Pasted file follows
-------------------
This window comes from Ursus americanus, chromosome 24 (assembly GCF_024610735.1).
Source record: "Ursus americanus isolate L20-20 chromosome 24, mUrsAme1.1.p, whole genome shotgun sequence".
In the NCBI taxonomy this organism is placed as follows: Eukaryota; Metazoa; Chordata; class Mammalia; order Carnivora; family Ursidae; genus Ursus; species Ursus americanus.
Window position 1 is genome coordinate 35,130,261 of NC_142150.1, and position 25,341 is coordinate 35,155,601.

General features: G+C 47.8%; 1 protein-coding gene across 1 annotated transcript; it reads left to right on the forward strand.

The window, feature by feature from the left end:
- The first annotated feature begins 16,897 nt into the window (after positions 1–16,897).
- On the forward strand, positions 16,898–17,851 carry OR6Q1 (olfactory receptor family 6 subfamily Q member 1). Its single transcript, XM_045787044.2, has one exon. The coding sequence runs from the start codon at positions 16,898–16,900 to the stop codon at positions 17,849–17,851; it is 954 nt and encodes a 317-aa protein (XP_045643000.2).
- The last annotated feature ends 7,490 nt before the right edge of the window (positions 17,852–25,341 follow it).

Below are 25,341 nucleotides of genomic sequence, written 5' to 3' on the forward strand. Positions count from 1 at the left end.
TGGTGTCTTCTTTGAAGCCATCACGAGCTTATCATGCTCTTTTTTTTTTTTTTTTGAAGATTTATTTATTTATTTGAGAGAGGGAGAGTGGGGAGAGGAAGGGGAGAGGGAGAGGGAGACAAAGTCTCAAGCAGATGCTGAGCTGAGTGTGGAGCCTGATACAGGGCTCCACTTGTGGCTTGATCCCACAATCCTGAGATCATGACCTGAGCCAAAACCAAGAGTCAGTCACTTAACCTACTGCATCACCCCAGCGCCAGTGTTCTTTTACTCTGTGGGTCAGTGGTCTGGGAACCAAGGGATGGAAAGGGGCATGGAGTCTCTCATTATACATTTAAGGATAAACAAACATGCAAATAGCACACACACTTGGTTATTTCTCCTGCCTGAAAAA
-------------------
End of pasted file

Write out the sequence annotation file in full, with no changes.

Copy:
This window comes from Ursus americanus, chromosome 24 (assembly GCF_024610735.1).
Source record: "Ursus americanus isolate L20-20 chromosome 24, mUrsAme1.1.p, whole genome shotgun sequence".
In the NCBI taxonomy this organism is placed as follows: Eukaryota; Metazoa; Chordata; class Mammalia; order Carnivora; family Ursidae; genus Ursus; species Ursus americanus.
Window position 1 is genome coordinate 35,130,261 of NC_142150.1, and position 25,341 is coordinate 35,155,601.

General features: G+C 47.8%; 1 protein-coding gene across 1 annotated transcript; it reads left to right on the forward strand.

The window, feature by feature from the left end:
- The first annotated feature begins 16,897 nt into the window (after positions 1–16,897).
- On the forward strand, positions 16,898–17,851 carry OR6Q1 (olfactory receptor family 6 subfamily Q member 1). Its single transcript, XM_045787044.2, has one exon. The coding sequence runs from the start codon at positions 16,898–16,900 to the stop codon at positions 17,849–17,851; it is 954 nt and encodes a 317-aa protein (XP_045643000.2).
- The last annotated feature ends 7,490 nt before the right edge of the window (positions 17,852–25,341 follow it).

Below are 25,341 nucleotides of genomic sequence, written 5' to 3' on the forward strand. Positions count from 1 at the left end.
TGGTGTCTTCTTTGAAGCCATCACGAGCTTATCATGCTCTTTTTTTTTTTTTTTTGAAGATTTATTTATTTATTTGAGAGAGGGAGAGTGGGGAGAGGAAGGGGAGAGGGAGAGGGAGACAAAGTCTCAAGCAGATGCTGAGCTGAGTGTGGAGCCTGATACAGGGCTCCACTTGTGGCTTGATCCCACAATCCTGAGATCATGACCTGAGCCAAAACCAAGAGTCAGTCACTTAACCTACTGCATCACCCCAGCGCCAGTGTTCTTTTACTCTGTGGGTCAGTGGTCTGGGAACCAAGGGATGGAAAGGGGCATGGAGTCTCTCATTATACATTTAAGGATAAACAAACATGCAAATAGCACACACACTTGGTTATTTCTCCTGCCTGAAAAA